Impersonality: Seven Essays

Front Cover
University of Chicago Press, 2009 M11 15 - 272 pages
Philosophers have long debated the subjects of person and personhood. Sharon Cameron ushers this debate into the literary realm by considering impersonality in the works of major American writers and figures of international modernism—writers for whom personal identity is inconsequential and even imaginary. In essays on William Empson, Jonathan Edwards, Ralph Waldo Emerson, Herman Melville, T. S. Eliot, and Simone Weil, Cameron examines the impulse to hollow out the core of human distinctiveness, to construct a voice that is no one’s voice, to fashion a character without meaningful attributes, a being that is virtually anonymous.

“To consent to being anonymous,” Weil wrote, “is to bear witness to the truth. But how is this compatible with social life and its labels?” Throughout these essays Cameron examines the friction, even violence, set in motion from such incompatibility—from a “truth” that has no social foundation. Impersonality investigates the uncompromising nature of writing that suspends, eclipses, and even destroys the person as a social, political, or individual entity, of writing that engages with personal identity at the moment when its usual markers vanish or dissolve.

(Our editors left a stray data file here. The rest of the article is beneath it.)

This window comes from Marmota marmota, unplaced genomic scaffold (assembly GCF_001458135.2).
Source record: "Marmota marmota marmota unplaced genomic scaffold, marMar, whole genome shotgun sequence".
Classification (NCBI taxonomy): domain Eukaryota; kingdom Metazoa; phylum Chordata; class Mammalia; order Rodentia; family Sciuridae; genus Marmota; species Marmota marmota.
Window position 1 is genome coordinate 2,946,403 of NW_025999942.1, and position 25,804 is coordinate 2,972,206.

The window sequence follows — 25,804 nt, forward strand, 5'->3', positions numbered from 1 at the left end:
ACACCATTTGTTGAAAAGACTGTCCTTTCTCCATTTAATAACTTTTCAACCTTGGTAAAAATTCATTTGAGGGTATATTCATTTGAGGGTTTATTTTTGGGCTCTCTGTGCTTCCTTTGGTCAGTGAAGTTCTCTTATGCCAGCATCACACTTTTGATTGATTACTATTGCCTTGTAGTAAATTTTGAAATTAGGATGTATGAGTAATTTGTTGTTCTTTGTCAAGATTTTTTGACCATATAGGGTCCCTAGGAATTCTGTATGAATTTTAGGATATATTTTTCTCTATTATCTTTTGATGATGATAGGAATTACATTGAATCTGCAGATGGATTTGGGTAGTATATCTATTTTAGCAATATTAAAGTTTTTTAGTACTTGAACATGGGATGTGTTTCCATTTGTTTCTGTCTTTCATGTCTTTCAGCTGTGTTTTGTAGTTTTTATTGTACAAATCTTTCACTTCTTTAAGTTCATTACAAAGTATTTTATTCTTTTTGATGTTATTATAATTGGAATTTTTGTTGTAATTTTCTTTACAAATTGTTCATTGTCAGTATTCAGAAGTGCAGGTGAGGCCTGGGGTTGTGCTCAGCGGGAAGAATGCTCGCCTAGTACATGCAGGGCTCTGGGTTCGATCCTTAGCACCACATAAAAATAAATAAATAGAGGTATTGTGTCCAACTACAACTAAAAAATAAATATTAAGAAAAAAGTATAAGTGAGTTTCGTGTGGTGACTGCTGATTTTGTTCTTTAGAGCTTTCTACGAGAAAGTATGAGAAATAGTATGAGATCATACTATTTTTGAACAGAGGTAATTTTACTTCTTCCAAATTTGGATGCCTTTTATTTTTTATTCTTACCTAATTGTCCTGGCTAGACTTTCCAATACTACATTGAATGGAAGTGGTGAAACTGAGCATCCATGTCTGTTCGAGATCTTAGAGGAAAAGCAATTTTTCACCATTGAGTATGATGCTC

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Contents

1 Introduction by Way of William Empsons Buddha Faces
1
Jonathan Edwardss The Virtue
21
Emersons Experience
53
Emersons Impersonal
79
Simone Weils Performance of Impersonality
108
T S Eliots Four Quartets
144
The Unpersonified Impersonal in Melvilles Billy Budd
180
Notes
205
Index
247
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About the author (2009)

Sharon Cameron is the William R. Kenan Jr. Professor of English at the Johns Hopkins University. Among her many publications are Thinking in Henry James,Choosing Not Choosing: Dickinson’s Fascicles, and Beautiful Work: A Meditation on Pain, the first two published by the University of Chicago Press.

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